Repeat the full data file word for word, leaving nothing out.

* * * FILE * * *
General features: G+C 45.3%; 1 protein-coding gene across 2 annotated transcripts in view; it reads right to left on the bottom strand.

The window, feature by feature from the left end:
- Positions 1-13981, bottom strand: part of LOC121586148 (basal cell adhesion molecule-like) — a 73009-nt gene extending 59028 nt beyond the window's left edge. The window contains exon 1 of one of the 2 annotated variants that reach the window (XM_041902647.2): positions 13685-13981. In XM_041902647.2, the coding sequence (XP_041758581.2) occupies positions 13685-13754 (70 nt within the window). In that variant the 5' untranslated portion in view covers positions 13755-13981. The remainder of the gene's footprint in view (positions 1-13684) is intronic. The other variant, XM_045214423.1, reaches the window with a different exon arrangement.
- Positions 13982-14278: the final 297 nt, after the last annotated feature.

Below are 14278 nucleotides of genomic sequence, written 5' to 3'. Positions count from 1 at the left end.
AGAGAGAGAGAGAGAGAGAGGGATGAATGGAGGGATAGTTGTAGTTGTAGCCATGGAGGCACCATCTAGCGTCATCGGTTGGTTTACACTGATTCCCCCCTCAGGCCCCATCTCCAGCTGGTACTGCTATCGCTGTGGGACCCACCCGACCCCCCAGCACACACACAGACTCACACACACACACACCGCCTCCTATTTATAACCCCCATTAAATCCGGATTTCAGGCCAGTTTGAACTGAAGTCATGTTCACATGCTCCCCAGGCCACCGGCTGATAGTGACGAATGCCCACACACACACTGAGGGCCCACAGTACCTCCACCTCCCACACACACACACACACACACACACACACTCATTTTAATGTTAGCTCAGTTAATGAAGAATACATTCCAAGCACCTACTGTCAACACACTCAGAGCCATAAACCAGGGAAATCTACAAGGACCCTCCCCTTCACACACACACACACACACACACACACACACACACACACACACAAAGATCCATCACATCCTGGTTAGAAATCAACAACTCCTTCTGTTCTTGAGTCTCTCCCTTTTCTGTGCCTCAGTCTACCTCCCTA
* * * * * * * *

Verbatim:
General features: G+C 45.3%; 1 protein-coding gene across 2 annotated transcripts in view; it reads right to left on the bottom strand.

The window, feature by feature from the left end:
- Positions 1-13981, bottom strand: part of LOC121586148 (basal cell adhesion molecule-like) — a 73009-nt gene extending 59028 nt beyond the window's left edge. The window contains exon 1 of one of the 2 annotated variants that reach the window (XM_041902647.2): positions 13685-13981. In XM_041902647.2, the coding sequence (XP_041758581.2) occupies positions 13685-13754 (70 nt within the window). In that variant the 5' untranslated portion in view covers positions 13755-13981. The remainder of the gene's footprint in view (positions 1-13684) is intronic. The other variant, XM_045214423.1, reaches the window with a different exon arrangement.
- Positions 13982-14278: the final 297 nt, after the last annotated feature.

Below are 14278 nucleotides of genomic sequence, written 5' to 3'. Positions count from 1 at the left end.
AGAGAGAGAGAGAGAGAGAGGGATGAATGGAGGGATAGTTGTAGTTGTAGCCATGGAGGCACCATCTAGCGTCATCGGTTGGTTTACACTGATTCCCCCCTCAGGCCCCATCTCCAGCTGGTACTGCTATCGCTGTGGGACCCACCCGACCCCCCAGCACACACACAGACTCACACACACACACACCGCCTCCTATTTATAACCCCCATTAAATCCGGATTTCAGGCCAGTTTGAACTGAAGTCATGTTCACATGCTCCCCAGGCCACCGGCTGATAGTGACGAATGCCCACACACACACTGAGGGCCCACAGTACCTCCACCTCCCACACACACACACACACACACACACACACTCATTTTAATGTTAGCTCAGTTAATGAAGAATACATTCCAAGCACCTACTGTCAACACACTCAGAGCCATAAACCAGGGAAATCTACAAGGACCCTCCCCTTCACACACACACACACACACACACACACACACACACACACACACAAAGATCCATCACATCCTGGTTAGAAATCAACAACTCCTTCTGTTCTTGAGTCTCTCCCTTTTCTGTGCCTCAGTCTACCTCCCTA